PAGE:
Personally identifiable health information about individuals and general medical information is increasingly available in electronic form in health databases and through online networks.
The proliferation of electronic data within the modern health information infrastructure presents significant benefits for medical providers and patients, including enhanced patient autonomy, improved clinical treatment, advances in health research and public health surveillance, and modern security techniques.
However, it also presents new legal challenges in 3 interconnected areas : privacy of identifiable health information, reliability and quality of health data, and tort-based liability.
Protecting health information privacy (by giving individuals control over health data without severely restricting warranted communal uses) directly improves the quality and reliability of health data (by encouraging individual uses of health services and communal uses of data), which diminishes tort-based liabilities (by reducing instances of medical malpractice or privacy invasions through improvements in the delivery of health care services resulting in part from better quality and reliability of clinical and research data).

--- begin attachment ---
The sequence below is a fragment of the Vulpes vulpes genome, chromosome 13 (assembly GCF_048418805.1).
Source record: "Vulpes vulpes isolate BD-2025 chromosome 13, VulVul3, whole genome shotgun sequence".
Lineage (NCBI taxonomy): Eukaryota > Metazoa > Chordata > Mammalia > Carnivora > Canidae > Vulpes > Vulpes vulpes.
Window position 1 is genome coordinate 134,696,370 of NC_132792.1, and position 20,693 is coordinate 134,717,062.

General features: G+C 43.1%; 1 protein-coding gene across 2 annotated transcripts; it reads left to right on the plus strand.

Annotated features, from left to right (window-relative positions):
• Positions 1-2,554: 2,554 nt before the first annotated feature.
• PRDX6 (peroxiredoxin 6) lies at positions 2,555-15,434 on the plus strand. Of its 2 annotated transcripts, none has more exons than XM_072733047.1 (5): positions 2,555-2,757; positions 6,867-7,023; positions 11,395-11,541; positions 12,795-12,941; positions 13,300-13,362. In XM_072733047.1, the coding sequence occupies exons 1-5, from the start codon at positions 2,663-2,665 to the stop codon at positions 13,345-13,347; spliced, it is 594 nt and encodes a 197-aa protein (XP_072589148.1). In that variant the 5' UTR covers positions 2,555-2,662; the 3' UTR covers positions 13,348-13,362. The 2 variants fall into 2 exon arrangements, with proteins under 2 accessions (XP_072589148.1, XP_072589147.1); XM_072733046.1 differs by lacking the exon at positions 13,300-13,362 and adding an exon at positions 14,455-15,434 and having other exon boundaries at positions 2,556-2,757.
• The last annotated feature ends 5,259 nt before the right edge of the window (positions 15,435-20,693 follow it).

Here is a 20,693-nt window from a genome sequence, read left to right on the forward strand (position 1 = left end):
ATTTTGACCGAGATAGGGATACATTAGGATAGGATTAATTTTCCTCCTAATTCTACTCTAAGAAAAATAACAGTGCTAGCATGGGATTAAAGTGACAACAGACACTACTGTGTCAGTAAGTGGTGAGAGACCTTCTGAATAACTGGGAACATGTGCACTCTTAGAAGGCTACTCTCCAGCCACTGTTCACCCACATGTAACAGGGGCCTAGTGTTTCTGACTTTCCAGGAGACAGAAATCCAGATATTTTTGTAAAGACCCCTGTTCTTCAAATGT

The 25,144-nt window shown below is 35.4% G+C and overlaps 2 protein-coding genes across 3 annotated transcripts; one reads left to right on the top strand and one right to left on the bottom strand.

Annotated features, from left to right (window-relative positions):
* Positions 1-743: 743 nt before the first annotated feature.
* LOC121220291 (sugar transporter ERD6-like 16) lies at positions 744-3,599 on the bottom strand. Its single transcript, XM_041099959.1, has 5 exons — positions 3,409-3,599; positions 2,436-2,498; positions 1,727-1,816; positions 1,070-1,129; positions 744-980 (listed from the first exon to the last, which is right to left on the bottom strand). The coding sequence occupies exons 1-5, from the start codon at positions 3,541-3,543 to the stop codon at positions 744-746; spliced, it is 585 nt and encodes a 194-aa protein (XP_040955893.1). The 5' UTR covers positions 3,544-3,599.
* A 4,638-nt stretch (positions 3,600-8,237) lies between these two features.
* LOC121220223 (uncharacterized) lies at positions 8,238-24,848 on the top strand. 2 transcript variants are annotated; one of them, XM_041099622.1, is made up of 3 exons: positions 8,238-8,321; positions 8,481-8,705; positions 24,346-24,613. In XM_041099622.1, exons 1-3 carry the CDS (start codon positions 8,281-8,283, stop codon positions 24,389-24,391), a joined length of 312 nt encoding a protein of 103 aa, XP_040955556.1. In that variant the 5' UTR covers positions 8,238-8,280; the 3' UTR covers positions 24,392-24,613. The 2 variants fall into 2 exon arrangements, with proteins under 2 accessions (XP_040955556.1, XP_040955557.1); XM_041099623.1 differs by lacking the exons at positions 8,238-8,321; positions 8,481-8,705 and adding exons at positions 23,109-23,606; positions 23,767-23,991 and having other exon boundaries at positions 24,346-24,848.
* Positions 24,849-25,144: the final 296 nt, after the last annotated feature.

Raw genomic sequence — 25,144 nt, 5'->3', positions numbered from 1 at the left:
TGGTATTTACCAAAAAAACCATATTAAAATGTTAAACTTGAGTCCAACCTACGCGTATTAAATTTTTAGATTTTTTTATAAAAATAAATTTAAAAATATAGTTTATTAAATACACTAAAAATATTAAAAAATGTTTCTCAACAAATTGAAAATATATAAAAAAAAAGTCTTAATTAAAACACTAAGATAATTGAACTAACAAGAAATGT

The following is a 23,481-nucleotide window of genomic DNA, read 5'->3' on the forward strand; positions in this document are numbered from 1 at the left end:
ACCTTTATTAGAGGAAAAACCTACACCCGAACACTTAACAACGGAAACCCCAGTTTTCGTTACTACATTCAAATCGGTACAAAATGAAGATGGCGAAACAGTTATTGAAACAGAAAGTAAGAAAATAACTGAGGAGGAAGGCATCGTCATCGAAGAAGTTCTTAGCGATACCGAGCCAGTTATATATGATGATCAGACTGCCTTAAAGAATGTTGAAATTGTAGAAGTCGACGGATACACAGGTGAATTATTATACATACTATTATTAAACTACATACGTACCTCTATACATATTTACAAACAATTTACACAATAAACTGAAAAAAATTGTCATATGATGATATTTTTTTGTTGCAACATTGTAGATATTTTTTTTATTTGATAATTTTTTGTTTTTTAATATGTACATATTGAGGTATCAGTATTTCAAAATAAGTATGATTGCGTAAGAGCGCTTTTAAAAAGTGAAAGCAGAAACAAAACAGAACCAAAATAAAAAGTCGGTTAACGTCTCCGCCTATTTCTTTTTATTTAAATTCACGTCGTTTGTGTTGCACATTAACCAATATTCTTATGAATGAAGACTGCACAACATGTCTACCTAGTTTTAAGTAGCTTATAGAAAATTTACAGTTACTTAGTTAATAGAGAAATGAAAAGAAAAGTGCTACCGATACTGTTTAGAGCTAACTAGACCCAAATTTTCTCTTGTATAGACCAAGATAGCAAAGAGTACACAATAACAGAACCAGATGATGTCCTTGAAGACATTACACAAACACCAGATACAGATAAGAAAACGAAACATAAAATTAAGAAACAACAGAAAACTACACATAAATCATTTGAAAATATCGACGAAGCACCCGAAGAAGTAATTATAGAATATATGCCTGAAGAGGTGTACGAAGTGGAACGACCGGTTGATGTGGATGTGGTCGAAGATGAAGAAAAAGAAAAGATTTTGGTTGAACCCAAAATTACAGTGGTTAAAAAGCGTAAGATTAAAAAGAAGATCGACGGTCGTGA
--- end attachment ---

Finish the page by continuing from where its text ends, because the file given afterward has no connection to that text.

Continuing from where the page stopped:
Following an analysis of the interconnectivity of these 3 areas and discussing existing and proposed health information privacy laws, recommendations for legal reform concerning health information privacy are presented. (...)
Mots-clés Pascal : Aspect juridique, Information électronique, Assistance ordinateur, Législation, Dossier médical, Homme
Mots-clés Pascal anglais : Legal aspect, Electronic information, Computer aid, Legislation, Medical record, Human
Notice produite par :
Inist-CNRS - Institut de l'Information Scientifique et Technique
Cote : 99-0516320
Code Inist : 002B30A09. Création : 18/05/2000.